When I worked at the Hongyi Public Security Bureau, I liked to strip down to my shorts and go wash in the river. I was getting ready to wade in one day when I saw my colleague Zhou dragging a skinny guy towards the station. He called to me: ‘Stop what you’re doing, I’ve caught the guy! He says he knows kung fu.’
I washed off and went back to the station. The crime was stealing dried sweet potato and cured meat. Not a serious offense, but not his first, either – he was always eating other people’s food – and we’d gone all the way to Changken Village to bring him back. We’d known even before we went that he was an orphan, had many surrogate mothers and fathers, and not a pot to piss in.
A while ago, he’d disappeared for a few months. Ever since his return, he’d been calling himself ‘a master.’
‘So you’re a master?’
My question made him tremble. He got on his knees and begged. We’d brought him here to teach him a lesson, and after that we’d planned to release him, but out of nowhere a wave of cruelty came over us, and in a fit of passion we wanted to torture him.
‘Show us a move if you’re a master,’ Zhou said. So the thief slapped his left wrist with his right hand, took a deep breath of air, spread his legs and sat down in mid-air. We laughed instantly. His legs shook uncontrollably. Zhou went over, put his hands on the guy’s shoulders and pushed down, the way trainers used to do at the police academy. I went over and aimed a kick at his butt. I said: ‘A good student remembers this is how the move’s done.’
He fell to the ground before I finished talking. We laughed even harder. A moment later, he stood back up in earnest, put both his arms up and then sat down in mid-air again. I was feeling awkward by this point, so I said: ‘Do you know anything else?’
‘I know some Bone Shrinking.’
We were ecstatic. We trapped his hand in between two desks and told him to slip it out. He made sounds of pain, but he did it. We tried it ourselves, and realized we could do it too. That didn’t count. So we had him try to slip out of a pair of handcuffs, which he couldn’t. He claimed he didn’t have the energy today. ‘I need to meditate,’ he said. ‘If you don’t let me meditate for half an hour, it won’t come out.’ We thought this was a joke, so we cuffed him to the railing outside the table-tennis room on the second floor, locked the door and went to get food. When we put the cuffs on, Zhou said: ‘Oh, he’s a master, and he knows Bone Shrinking, so he’ll shrink.’ When we tightened the cuffs, he yowled with pain.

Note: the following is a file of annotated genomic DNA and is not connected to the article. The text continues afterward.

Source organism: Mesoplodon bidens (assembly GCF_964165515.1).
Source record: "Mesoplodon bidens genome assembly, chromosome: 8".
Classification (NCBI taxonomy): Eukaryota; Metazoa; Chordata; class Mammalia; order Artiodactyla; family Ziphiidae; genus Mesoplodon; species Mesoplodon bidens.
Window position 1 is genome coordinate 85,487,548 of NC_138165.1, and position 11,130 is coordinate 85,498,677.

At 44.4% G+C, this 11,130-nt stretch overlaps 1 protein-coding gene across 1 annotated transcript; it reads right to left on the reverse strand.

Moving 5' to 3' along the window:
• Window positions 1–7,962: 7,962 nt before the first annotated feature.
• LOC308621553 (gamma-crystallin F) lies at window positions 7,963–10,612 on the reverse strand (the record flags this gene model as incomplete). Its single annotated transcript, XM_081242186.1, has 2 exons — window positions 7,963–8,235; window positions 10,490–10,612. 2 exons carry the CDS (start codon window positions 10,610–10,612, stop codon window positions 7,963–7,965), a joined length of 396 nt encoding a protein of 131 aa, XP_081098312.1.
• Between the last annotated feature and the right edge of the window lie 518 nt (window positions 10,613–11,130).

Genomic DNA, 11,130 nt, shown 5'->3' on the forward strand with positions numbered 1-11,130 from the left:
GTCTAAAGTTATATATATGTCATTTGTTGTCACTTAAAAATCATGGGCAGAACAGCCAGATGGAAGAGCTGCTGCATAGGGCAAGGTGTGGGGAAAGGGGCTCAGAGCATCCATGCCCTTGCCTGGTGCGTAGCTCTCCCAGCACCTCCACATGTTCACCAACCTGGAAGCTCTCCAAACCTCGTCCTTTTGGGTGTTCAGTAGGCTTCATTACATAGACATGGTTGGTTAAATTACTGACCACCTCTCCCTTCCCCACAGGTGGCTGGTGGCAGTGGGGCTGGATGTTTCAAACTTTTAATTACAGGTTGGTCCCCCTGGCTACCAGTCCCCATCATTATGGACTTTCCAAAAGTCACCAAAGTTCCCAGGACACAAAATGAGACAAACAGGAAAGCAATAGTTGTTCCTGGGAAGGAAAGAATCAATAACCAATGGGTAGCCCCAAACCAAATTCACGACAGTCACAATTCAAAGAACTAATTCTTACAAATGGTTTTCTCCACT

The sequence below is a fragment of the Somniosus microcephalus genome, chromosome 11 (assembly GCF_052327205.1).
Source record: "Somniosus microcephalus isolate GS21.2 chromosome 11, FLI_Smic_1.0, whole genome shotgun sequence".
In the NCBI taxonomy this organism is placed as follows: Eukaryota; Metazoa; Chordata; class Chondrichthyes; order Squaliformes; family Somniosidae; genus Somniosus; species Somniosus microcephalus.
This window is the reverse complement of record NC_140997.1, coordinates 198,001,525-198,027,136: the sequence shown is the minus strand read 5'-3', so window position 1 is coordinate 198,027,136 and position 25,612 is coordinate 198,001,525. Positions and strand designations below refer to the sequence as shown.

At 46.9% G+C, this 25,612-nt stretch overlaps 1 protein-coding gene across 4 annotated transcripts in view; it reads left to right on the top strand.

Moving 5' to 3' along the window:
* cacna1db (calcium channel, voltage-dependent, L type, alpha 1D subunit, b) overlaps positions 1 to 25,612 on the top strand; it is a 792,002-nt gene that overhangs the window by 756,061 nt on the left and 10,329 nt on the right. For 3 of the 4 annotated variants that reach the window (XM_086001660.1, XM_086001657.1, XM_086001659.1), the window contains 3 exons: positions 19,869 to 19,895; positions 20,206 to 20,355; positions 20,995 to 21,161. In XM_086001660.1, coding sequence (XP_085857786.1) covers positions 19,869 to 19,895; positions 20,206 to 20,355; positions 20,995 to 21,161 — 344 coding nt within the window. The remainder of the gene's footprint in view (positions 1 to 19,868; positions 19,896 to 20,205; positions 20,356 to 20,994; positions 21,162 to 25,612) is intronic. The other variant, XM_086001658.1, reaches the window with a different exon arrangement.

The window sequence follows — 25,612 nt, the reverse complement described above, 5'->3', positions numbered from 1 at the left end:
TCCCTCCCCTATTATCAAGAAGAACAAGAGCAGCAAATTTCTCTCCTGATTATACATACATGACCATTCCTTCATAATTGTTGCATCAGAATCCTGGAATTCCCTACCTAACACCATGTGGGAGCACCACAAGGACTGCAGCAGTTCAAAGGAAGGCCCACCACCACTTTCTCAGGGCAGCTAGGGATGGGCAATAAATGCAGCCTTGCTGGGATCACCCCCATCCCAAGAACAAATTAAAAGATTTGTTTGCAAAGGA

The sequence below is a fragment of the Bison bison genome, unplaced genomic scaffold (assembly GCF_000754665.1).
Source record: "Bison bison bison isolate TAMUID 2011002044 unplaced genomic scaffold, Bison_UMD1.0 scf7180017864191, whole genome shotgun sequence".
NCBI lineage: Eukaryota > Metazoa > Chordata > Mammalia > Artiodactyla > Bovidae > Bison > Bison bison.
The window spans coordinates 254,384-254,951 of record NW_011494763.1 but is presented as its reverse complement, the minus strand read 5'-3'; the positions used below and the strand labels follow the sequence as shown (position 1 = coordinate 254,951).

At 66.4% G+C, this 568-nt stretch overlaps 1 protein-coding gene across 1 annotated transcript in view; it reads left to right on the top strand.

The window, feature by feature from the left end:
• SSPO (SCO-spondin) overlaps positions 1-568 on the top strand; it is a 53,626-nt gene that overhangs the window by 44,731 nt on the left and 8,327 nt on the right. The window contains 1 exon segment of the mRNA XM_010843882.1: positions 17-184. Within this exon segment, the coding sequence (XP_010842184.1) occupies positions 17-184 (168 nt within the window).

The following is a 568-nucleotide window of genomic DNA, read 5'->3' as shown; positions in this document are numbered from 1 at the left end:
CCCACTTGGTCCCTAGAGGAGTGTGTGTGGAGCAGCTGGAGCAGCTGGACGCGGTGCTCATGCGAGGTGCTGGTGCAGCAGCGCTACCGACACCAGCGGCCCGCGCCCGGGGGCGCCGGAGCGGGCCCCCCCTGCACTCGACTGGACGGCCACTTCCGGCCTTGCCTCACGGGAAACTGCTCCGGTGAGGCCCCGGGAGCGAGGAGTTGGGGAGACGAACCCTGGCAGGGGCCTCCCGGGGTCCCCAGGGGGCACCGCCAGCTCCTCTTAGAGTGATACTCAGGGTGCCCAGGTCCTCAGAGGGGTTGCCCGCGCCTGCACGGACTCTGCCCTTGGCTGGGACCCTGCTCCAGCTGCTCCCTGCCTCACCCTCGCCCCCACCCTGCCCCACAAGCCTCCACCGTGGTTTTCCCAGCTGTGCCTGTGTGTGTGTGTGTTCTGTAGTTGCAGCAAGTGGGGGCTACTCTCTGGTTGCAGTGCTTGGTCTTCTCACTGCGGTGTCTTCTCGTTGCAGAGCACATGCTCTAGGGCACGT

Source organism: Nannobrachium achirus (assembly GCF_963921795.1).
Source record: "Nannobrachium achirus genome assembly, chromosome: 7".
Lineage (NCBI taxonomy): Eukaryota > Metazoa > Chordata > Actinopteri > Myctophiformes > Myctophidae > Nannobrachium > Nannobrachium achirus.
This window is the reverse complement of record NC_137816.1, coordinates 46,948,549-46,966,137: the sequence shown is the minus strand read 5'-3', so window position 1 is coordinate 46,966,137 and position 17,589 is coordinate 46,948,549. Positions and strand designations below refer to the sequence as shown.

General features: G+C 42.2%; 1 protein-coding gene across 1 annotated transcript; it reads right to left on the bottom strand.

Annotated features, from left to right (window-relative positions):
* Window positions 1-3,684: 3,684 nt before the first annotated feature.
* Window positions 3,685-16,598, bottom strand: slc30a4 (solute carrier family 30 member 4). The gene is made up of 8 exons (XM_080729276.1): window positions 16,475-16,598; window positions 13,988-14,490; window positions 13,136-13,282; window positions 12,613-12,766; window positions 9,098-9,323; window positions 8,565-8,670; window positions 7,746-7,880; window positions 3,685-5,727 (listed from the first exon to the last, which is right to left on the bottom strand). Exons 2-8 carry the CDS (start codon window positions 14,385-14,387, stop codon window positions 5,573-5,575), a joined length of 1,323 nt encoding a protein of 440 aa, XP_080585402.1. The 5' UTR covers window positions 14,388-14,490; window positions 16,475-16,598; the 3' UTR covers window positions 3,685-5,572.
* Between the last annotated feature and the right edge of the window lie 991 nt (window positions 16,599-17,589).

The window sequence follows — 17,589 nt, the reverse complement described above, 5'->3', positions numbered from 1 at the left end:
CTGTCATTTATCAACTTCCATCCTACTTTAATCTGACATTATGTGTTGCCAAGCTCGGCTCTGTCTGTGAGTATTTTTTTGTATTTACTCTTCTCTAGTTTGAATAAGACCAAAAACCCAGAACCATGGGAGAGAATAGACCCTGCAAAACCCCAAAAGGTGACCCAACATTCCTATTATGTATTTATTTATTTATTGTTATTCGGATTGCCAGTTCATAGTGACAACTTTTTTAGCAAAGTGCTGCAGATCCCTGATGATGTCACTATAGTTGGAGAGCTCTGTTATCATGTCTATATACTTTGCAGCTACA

After we were done eating we played cards and then looked for folks to play chess before remembering the petty thief. We’d made up our minds to let him go, but when we got there we saw only a pair of handcuffs. So we set off as if he was a real criminal. We decided there were only four ways he could have gone, and split into four groups to look for him. We ran until we were out of breath, but didn’t see a trace. When we headed back, heads drooping, we saw people gathered outside of the station, all looking up at the sky and pointing.
The idiot was standing on a ledge between the first and second floors, shaking madly.
‘What’re you afraid of?’
‘I’ll fall and die.’
The petty thief had slipped his hands out of his cuffs, escaped through the window into the director’s office, hidden there until he realized that we had gone after him, then tried to climb down to the ground. We found a ladder to help him get down, slapped him a few times and let him go.
Extracted from Guaren by A Yi.
Photograph by Steve Evans